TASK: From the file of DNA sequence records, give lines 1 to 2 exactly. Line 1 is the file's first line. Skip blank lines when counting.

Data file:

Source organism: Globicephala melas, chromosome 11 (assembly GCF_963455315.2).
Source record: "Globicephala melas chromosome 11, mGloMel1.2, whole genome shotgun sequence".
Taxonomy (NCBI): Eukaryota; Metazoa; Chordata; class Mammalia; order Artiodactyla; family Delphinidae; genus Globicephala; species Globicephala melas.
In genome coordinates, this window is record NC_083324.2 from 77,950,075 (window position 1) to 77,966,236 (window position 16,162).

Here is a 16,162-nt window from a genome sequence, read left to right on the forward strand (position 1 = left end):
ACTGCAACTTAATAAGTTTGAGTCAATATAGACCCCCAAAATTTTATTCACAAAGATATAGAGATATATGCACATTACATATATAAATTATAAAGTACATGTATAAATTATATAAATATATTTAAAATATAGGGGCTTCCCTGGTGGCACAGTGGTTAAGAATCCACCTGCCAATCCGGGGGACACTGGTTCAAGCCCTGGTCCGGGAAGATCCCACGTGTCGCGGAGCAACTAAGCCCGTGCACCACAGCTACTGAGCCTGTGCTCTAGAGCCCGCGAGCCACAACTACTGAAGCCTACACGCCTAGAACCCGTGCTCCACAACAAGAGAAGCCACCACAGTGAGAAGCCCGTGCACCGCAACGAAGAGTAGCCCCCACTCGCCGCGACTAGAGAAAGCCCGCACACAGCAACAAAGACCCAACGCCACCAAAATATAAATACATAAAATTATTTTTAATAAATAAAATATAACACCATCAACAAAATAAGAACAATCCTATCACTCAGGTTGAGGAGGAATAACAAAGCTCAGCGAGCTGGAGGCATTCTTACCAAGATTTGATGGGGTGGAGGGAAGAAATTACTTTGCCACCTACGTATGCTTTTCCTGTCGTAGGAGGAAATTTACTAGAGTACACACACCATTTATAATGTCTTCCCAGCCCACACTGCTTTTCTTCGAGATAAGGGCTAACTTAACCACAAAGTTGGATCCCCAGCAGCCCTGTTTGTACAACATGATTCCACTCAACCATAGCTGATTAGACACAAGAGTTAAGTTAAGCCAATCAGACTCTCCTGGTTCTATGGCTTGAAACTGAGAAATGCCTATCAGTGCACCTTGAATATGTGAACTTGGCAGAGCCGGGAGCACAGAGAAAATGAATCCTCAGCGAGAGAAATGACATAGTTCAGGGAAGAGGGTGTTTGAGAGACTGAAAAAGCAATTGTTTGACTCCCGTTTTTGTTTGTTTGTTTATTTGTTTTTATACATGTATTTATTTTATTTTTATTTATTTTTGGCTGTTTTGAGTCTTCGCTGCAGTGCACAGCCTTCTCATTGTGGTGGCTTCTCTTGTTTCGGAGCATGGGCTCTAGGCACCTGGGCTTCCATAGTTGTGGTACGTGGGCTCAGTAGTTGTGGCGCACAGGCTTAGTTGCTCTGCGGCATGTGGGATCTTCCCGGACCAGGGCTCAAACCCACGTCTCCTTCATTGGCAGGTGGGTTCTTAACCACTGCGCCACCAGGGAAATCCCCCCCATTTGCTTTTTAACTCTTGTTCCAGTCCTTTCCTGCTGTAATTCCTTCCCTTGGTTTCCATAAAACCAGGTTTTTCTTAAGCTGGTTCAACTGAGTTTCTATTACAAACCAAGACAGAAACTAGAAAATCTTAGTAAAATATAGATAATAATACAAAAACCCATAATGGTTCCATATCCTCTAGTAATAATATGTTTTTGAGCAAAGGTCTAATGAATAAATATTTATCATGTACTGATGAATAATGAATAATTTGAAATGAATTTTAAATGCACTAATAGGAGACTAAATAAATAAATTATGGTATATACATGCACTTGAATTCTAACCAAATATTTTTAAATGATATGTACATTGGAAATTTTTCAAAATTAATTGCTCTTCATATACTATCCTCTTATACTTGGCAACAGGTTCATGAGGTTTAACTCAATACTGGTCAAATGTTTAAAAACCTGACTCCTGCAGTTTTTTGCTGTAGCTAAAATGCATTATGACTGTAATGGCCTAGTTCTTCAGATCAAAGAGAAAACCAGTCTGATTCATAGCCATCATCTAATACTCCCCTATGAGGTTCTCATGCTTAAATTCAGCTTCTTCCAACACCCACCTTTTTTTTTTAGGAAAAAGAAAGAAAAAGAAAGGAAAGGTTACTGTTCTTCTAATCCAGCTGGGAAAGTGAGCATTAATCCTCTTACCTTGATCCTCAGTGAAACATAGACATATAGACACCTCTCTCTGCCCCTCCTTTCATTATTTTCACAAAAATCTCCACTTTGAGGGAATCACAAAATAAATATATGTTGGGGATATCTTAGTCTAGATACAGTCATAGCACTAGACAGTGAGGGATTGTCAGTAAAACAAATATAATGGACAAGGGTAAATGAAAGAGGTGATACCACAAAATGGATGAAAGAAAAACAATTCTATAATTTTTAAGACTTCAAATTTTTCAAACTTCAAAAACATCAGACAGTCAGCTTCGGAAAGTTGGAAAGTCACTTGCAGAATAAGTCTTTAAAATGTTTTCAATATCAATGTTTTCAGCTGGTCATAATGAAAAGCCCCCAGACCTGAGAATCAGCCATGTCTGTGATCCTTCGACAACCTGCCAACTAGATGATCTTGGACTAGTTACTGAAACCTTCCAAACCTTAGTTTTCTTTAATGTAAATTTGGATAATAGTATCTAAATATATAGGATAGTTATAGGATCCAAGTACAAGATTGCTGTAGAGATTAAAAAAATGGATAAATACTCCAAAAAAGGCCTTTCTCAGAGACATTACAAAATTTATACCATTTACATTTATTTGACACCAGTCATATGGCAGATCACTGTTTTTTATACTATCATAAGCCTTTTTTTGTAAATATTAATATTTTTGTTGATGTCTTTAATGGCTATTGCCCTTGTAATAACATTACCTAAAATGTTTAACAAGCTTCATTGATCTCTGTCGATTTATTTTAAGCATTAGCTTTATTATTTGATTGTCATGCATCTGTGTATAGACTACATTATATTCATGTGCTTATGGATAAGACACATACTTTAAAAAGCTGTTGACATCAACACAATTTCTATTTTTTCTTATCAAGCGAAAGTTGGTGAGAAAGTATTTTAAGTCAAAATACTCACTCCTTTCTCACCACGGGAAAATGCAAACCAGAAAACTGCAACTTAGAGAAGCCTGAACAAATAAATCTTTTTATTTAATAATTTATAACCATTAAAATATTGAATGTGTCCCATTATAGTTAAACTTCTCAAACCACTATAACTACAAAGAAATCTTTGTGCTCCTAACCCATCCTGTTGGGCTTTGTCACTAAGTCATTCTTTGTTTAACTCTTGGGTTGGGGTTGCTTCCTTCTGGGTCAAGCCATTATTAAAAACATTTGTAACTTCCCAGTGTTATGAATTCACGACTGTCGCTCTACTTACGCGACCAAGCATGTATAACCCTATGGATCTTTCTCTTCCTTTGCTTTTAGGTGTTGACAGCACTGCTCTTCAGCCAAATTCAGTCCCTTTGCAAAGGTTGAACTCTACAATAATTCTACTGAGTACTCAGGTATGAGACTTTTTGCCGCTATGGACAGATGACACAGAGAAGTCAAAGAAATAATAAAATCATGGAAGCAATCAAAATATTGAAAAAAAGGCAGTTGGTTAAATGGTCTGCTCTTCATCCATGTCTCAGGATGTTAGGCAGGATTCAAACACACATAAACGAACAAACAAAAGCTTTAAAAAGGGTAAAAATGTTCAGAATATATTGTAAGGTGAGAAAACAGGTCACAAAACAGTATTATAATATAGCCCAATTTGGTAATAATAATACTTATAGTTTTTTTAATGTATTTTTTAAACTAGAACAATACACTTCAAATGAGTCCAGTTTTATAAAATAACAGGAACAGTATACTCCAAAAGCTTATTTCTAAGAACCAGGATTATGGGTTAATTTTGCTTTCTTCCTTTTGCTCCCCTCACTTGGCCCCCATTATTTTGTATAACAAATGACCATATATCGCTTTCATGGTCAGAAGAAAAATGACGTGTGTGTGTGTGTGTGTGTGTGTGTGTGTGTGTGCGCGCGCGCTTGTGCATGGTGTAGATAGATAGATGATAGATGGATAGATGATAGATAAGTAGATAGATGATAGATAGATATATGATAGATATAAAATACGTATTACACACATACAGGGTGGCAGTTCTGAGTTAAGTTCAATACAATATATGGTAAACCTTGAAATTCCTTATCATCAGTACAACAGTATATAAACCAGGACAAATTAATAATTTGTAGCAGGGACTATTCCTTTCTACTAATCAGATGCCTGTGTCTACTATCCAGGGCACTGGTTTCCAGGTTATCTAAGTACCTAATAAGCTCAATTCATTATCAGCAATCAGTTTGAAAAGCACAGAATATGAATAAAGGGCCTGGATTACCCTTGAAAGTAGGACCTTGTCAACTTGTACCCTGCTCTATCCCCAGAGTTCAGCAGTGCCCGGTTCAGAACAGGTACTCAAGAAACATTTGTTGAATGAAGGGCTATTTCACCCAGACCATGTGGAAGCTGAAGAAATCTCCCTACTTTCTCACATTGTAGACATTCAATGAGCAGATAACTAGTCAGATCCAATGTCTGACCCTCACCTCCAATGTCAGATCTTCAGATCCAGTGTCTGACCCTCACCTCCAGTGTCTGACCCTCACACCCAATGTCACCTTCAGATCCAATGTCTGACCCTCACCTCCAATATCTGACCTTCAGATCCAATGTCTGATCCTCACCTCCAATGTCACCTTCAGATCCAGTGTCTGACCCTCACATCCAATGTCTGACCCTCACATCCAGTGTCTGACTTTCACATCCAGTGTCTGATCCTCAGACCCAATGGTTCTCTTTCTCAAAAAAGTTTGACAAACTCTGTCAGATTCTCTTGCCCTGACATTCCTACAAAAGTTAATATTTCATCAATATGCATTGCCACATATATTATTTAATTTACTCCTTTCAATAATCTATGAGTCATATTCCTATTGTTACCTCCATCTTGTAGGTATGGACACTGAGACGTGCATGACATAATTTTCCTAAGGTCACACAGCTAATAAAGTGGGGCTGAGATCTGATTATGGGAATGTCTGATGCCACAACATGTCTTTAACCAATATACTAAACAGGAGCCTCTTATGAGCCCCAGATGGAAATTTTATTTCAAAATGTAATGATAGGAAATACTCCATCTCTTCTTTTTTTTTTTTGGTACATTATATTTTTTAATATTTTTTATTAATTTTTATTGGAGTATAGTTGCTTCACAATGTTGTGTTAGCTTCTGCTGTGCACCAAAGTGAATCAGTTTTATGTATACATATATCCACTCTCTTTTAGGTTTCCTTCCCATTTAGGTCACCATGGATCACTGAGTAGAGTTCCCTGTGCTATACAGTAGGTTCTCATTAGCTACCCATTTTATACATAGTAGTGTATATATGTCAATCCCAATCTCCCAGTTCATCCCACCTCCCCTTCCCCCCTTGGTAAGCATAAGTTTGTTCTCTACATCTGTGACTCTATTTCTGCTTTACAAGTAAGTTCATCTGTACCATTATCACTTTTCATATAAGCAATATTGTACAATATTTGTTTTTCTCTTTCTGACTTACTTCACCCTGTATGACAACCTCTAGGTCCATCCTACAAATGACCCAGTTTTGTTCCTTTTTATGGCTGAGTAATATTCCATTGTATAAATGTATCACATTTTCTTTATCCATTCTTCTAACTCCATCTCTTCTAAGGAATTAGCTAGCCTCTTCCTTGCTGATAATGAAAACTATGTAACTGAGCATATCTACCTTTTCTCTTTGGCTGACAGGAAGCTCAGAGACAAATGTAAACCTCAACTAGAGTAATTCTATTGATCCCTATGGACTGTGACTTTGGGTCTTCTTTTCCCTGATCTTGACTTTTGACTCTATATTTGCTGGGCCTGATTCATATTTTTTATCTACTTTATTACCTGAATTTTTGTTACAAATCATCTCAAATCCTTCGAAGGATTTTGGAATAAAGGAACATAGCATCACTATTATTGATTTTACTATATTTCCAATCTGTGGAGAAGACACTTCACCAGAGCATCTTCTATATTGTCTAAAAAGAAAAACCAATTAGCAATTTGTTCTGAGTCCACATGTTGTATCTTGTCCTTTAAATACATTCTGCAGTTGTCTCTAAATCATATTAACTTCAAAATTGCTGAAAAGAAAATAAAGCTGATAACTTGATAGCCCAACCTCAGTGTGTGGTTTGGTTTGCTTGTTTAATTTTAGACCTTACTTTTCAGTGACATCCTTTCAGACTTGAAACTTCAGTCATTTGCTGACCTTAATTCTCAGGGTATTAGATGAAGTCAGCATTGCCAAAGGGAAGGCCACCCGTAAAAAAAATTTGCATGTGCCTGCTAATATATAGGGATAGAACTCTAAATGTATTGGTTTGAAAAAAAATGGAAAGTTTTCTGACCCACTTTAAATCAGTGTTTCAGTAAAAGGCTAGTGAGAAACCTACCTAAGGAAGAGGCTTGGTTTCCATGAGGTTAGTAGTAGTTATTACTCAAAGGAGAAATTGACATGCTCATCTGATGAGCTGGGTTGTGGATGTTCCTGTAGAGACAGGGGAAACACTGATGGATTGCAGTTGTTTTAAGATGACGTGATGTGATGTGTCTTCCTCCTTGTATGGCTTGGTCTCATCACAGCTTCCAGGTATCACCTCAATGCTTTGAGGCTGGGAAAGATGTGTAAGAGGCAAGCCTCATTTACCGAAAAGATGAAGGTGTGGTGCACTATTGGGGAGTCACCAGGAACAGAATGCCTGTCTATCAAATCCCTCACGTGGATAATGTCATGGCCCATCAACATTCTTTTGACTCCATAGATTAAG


Source organism: Globicephala melas, chromosome 11 (assembly GCF_963455315.2).
Source record: "Globicephala melas chromosome 11, mGloMel1.2, whole genome shotgun sequence".